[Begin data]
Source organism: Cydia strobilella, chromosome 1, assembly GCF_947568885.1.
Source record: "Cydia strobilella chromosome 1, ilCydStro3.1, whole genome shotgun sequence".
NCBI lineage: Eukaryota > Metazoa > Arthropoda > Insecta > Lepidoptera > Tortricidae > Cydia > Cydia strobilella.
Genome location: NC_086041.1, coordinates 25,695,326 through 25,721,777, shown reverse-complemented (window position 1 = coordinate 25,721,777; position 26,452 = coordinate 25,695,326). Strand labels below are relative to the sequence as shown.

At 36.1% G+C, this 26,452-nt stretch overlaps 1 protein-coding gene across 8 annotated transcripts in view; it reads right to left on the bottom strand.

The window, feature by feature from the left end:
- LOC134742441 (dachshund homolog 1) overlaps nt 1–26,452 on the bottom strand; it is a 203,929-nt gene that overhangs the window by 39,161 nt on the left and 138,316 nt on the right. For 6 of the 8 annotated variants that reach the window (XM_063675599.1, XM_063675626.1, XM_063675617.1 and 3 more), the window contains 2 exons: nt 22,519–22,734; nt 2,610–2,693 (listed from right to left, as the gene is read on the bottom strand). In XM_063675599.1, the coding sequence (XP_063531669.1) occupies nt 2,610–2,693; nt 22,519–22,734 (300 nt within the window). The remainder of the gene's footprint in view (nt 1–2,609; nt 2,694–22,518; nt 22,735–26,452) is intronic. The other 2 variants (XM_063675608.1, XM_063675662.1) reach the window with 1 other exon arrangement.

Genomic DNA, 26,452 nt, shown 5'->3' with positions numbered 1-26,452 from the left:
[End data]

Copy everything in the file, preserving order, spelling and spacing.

Source organism: Cydia strobilella, chromosome 1, assembly GCF_947568885.1.
Source record: "Cydia strobilella chromosome 1, ilCydStro3.1, whole genome shotgun sequence".
NCBI lineage: Eukaryota > Metazoa > Arthropoda > Insecta > Lepidoptera > Tortricidae > Cydia > Cydia strobilella.
Genome location: NC_086041.1, coordinates 25,695,326 through 25,721,777, shown reverse-complemented (window position 1 = coordinate 25,721,777; position 26,452 = coordinate 25,695,326). Strand labels below are relative to the sequence as shown.

At 36.1% G+C, this 26,452-nt stretch overlaps 1 protein-coding gene across 8 annotated transcripts in view; it reads right to left on the bottom strand.

The window, feature by feature from the left end:
- LOC134742441 (dachshund homolog 1) overlaps nt 1–26,452 on the bottom strand; it is a 203,929-nt gene that overhangs the window by 39,161 nt on the left and 138,316 nt on the right. For 6 of the 8 annotated variants that reach the window (XM_063675599.1, XM_063675626.1, XM_063675617.1 and 3 more), the window contains 2 exons: nt 22,519–22,734; nt 2,610–2,693 (listed from right to left, as the gene is read on the bottom strand). In XM_063675599.1, the coding sequence (XP_063531669.1) occupies nt 2,610–2,693; nt 22,519–22,734 (300 nt within the window). The remainder of the gene's footprint in view (nt 1–2,609; nt 2,694–22,518; nt 22,735–26,452) is intronic. The other 2 variants (XM_063675608.1, XM_063675662.1) reach the window with 1 other exon arrangement.

Genomic DNA, 26,452 nt, shown 5'->3' with positions numbered 1-26,452 from the left: